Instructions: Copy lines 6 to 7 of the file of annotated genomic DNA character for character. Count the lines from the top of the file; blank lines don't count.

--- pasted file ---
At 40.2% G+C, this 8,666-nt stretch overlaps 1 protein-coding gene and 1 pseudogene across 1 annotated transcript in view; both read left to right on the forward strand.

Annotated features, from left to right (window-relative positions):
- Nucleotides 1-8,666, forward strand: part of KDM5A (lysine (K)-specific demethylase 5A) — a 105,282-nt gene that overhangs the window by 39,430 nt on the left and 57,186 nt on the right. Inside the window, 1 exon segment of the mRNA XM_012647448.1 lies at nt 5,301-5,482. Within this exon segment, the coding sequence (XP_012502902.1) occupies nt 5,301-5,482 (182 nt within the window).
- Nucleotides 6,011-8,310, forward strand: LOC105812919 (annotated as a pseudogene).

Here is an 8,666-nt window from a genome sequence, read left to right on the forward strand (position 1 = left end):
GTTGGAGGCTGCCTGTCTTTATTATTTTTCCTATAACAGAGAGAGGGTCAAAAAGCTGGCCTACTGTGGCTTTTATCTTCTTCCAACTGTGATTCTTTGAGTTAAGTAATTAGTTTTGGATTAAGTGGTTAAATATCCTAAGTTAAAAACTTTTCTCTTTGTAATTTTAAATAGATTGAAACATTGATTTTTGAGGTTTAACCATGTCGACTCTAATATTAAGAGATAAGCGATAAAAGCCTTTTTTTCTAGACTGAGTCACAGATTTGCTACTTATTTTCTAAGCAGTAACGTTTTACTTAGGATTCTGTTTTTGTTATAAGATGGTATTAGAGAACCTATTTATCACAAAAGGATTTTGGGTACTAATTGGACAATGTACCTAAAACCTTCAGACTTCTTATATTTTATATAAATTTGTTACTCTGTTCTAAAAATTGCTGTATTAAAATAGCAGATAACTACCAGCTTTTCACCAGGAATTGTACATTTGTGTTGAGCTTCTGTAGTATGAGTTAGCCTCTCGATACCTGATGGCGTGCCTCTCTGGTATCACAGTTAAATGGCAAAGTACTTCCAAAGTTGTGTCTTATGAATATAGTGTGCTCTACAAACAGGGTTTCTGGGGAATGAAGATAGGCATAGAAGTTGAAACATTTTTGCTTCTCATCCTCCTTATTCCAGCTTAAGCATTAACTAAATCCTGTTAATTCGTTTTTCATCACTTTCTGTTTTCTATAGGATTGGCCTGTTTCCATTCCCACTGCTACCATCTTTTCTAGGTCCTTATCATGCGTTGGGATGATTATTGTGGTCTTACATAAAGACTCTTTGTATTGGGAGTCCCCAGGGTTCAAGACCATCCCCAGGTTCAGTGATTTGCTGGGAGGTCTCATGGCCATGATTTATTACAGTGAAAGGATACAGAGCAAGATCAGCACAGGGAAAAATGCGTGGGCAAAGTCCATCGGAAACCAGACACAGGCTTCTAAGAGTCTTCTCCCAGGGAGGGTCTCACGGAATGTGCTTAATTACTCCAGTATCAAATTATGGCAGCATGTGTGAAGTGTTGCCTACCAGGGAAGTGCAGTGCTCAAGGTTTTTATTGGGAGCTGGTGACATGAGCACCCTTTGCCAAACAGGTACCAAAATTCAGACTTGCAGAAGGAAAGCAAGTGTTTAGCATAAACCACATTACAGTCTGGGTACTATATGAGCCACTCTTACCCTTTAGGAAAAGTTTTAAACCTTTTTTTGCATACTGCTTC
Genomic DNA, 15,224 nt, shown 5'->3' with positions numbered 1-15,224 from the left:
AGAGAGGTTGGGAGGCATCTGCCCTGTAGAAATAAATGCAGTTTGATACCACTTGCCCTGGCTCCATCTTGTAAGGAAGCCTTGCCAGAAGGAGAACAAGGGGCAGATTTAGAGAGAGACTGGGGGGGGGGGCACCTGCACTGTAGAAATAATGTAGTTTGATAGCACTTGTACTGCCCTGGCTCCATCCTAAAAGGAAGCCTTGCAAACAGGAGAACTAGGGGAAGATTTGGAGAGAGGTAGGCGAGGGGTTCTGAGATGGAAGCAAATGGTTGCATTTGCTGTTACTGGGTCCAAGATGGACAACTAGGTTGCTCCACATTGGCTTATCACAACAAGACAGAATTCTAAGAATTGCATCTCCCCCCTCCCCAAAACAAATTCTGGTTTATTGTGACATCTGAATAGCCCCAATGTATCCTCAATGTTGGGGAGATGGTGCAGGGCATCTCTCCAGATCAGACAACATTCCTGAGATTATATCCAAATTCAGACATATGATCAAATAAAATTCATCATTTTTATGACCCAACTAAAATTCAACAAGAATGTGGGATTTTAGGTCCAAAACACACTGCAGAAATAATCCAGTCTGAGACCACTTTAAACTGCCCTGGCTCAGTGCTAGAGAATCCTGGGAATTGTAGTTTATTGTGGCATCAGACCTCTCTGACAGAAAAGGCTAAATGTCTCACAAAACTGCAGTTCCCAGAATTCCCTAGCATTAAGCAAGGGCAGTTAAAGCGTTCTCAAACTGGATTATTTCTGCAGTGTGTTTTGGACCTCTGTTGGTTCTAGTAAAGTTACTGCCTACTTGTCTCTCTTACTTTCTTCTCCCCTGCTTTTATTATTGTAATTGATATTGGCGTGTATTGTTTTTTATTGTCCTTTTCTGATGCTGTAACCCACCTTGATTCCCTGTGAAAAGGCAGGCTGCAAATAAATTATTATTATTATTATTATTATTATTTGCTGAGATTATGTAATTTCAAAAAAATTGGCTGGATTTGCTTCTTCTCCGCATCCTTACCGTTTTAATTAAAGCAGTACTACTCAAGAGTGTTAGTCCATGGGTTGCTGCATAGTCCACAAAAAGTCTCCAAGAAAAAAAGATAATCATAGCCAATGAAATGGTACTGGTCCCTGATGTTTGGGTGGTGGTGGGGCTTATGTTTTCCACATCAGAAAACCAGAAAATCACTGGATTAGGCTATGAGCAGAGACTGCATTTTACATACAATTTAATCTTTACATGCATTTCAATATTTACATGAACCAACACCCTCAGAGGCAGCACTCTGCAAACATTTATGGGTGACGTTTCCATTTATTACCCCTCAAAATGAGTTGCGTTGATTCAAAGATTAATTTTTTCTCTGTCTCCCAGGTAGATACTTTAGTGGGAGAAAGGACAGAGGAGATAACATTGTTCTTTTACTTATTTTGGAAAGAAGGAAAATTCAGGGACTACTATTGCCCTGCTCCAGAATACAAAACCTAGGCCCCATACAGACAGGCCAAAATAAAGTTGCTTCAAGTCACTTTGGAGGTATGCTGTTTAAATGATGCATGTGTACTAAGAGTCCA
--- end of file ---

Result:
GTTGGAGGCTGCCTGTCTTTATTATTTTTCCTATAACAGAGAGAGGGTCAAAAAGCTGGCCTACTGTGGCTTTTATCTTCTTCCAACTGTGATTCTTTGAGTTAAGTAATTAGTTTTGGATTAAGTGGTTAAATATCCTAAGTTAAAAACTTTTCTCTTTGTAATTTTAAATAGATTGAAACATTGATTTTTGAGGTTTAACCATGTCGACTCTAATATTAAGAGATAAGCGATAAAAGCCTTTTTTTCTAGACTGAGTCACAGATTTGCTACTTATTTTCTAAGCAGTAACGTTTTACTTAGGATTCTGTTTTTGTTATAAGATGGTATTAGAGAACCTATTTATCACAAAAGGATTTTGGGTACTAATTGGACAATGTACCTAAAACCTTCAGACTTCTTATATTTTATATAAATTTGTTACTCTGTTCTAAAAATTGCTGTATTAAAATAGCAGATAACTACCAGCTTTTCACCAGGAATTGTACATTTGTGTTGAGCTTCTGTAGTATGAGTTAGCCTCTCGATACCTGATGGCGTGCCTCTCTGGTATCACAGTTAAATGGCAAAGTACTTCCAAAGTTGTGTCTTATGAATATAGTGTGCTCTACAAACAGGGTTTCTGGGGAATGAAGATAGGCATAGAAGTTGAAACATTTTTGCTTCTCATCCTCCTTATTCCAGCTTAAGCATTAACTAAATCCTGTTAATTCGTTTTTCATCACTTTCTGTTTTCTATAGGATTGGCCTGTTTCCATTCCCACTGCTACCATCTTTTCTAGGTCCTTATCATGCGTTGGGATGATTATTGTGGTCTTACATAAAGACTCTTTGTATTGGGAGTCCCCAGGGTTCAAGACCATCCCCAGGTTCAGTGATTTGCTGGGAGGTCTCATGGCCATGATTTATTACAGTGAAAGGATACAGAGCAAGATCAGCACAGGGAAAAATGCGTGGGCAAAGTCCATCGGAAACCAGACACAGGCTTCTAAGAGTCTTCTCCCAGGGAGGGTCTCACGGAATGTGCTTAATTACTCCAGTATCAAATTATGGCAGCATGTGTGAAGTGTTGCCTACCAGGGAAGTGCAGTGCTCAAGGTTTTTATTGGGAGCTGGTGACATGAGCACCCTTTGCCAAACAGGTACCAAAATTCAGACTTGCAGAAGGAAAGCAAGTGTTTAGCATAAACCACATTACAGTCTGGGTACTATATGAGCCACTCTTACCCTTTAGGAAAAGTTTTAAACCTTTTTTTGCATACTGCTTC
Genomic DNA, 15,224 nt, shown 5'->3' with positions numbered 1-15,224 from the left: